Summary: This is a Chrysalis Clergy Talk. The Scripture references are varied throughout the talk.
In Max Lucado’s book No Wonder They Call Him Savior, he tells this story.
Longing to leave her poor Brazilian neighborhood, Christina wanted to see the world. Discontent at home only on a pallet on the floor, a washbasin, and a wood burning stove, she dreamed of a better life in the city.
One morning she ran away, breaking her mother’s heart. Her mother knew what life would be like for her young, attractive daughter, so Maria quickly packed to go find her daughter.
On her way to the bus stop, she went to a drugstore to get one last thing. Pictures. She sat in the photograph booth, closed the curtain, and spent all the money she had on pictures of herself
With her purse full of small black and white photos, she got on the next bus to Rio de Janeiro.
Maria knew Christina had no way of earning any money. She also knew that her daughter was too stubborn to give up. Maria began her search. Bars, hotels, nightclubs, any place with the reputation for street walkers or prostitutes.
She went to all of them. And at each one she left her picture—taped to a bathroom mirror, tacked to a hotel bulletin board, or fastened to a corner phone booth. And on the back of each photo she wrote a note.
It wasn’t long before Maria’s money and pictures ran out, and Maria had to go home. The tired mother cried as the bus began its long journey back to her small village.
A few weeks later, Christina was coming down the stairs in a seedy hotel. Her young face was tired. Her brown eyes no longer danced with youth but spoke of pain and fear. Her laugher was broken. Her dream had become a nightmare.
A thousand times she had longed to trade all those countless beds for her secure pallet. And yet the little village seemed so far away.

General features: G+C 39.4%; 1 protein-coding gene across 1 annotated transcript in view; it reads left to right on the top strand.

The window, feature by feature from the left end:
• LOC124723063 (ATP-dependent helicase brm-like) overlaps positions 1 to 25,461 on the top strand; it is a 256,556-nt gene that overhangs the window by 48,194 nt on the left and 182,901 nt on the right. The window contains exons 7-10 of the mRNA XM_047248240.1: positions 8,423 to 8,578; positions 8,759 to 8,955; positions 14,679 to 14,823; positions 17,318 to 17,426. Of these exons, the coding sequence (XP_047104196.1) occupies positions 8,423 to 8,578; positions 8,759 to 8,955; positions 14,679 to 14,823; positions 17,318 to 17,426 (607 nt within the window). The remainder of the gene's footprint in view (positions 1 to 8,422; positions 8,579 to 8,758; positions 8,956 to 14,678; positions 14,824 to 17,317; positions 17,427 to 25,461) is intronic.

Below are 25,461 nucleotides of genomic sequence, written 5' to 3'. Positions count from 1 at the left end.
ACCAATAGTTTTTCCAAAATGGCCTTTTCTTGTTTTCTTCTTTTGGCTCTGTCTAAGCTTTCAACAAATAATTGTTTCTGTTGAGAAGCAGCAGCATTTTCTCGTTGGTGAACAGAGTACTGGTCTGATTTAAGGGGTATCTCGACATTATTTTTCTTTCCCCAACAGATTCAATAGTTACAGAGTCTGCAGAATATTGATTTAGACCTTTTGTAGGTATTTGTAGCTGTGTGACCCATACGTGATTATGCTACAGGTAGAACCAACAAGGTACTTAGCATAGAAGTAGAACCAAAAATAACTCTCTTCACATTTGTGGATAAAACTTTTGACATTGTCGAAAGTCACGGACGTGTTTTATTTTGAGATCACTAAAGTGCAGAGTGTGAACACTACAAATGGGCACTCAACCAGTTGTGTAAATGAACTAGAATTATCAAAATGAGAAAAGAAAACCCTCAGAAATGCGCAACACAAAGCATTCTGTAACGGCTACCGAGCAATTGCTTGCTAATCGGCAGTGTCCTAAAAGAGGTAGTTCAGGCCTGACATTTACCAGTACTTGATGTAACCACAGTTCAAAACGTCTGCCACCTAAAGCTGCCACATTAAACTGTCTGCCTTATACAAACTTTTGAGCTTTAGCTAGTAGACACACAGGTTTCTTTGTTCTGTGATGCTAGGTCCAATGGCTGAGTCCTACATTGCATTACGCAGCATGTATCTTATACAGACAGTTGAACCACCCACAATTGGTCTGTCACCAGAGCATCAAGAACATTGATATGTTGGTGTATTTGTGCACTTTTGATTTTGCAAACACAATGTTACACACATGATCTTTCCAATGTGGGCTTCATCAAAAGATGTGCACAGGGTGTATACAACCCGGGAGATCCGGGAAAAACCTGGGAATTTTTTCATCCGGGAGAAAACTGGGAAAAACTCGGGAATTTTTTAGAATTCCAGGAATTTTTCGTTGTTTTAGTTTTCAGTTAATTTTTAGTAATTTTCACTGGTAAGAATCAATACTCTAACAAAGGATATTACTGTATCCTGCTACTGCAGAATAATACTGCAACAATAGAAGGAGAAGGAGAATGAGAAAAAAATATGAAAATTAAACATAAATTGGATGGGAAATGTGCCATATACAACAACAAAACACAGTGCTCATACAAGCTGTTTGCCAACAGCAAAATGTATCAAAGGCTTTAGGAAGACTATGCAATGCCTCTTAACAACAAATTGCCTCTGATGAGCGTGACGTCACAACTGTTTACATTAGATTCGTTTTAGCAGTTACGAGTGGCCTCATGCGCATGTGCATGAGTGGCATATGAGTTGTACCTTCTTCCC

As she reached the bottom of the stairs, her eyes noticed a familiar face. She looked again, and there on the lobby mirror was a small picture of her mother. Christina’s eyes burned and her throat tightened as she walked across the room and removed the small photo.
Written on the back was this message: “Whatever you have done, whatever you have become, and it doesn’t matter. Please come home.”
And Christina went home.
Jesus Christ is the same way…He wants us to come home…It doesn’t matter what we’ve become…We can always go home to Him.
Good evening, my name is Rev. Benny Anthony, and the title of this talk is “God Loves You.”
There are many signs of God’s love all around us if we just take the time to look for them.
First, there’s God’s creation. This is an overflowing of God’s love. The Creator is present to us in the wonder and beauty of His creation. We are made as free beings to share God’s glory and purpose according to Psalm 8. Yet almost from the beginning people used free will to ignore God rather than to have a relationship with Him. Take the account of the Adam and Eve in Genesis 3—4. They used their free will to disobey God and literally ate themselves out of house and home.
The Bible is a great love story—the story of God’s love for humanity despite our sin. Throughout the Old Testament we hear God repeatedly inviting us to a covenant relationship with Him—a mutual relationship of love.
Through Jesus Christ, God offers us this transforming relationship. Romans 12:1-2 tells us to offer ourselves as a living sacrifice to God, dedicated to His service and pleasing to Him. God also tells us in these verses not to be conformed to the standards of the world. In other words, “Don’t follow the crowd.” We are to let God completely change us inwardly and then we’ll know what God’s will for us will be.
God offers us a relationship through grace. God doesn’t offer us things, but He offers us a relationship of genuine self-giving. We call this offer of friendship grace (something freely given but not deserved or worked for). God pursues us throughout our lives (sort of like Christina’s mother pursued her). If we want to get theological…we call this Prevenient grace…grace that comes before.
God’s grace comes from His unconditional love. That is what we call justifying grace. We can’t make ourselves right with God on our own, only by God’s grace through faith—faith in God’s unqualified love toward us through Jesus Christ.
This means that God loves us just like we are, not for how good or holy we can be. Even when we feel unacceptable, God accepts us. Even when we fail God, He forgives us and is ready to give us another chance. Even when we see no future for ourselves, God prepares a way, opening the future in ways that we can’t imagine.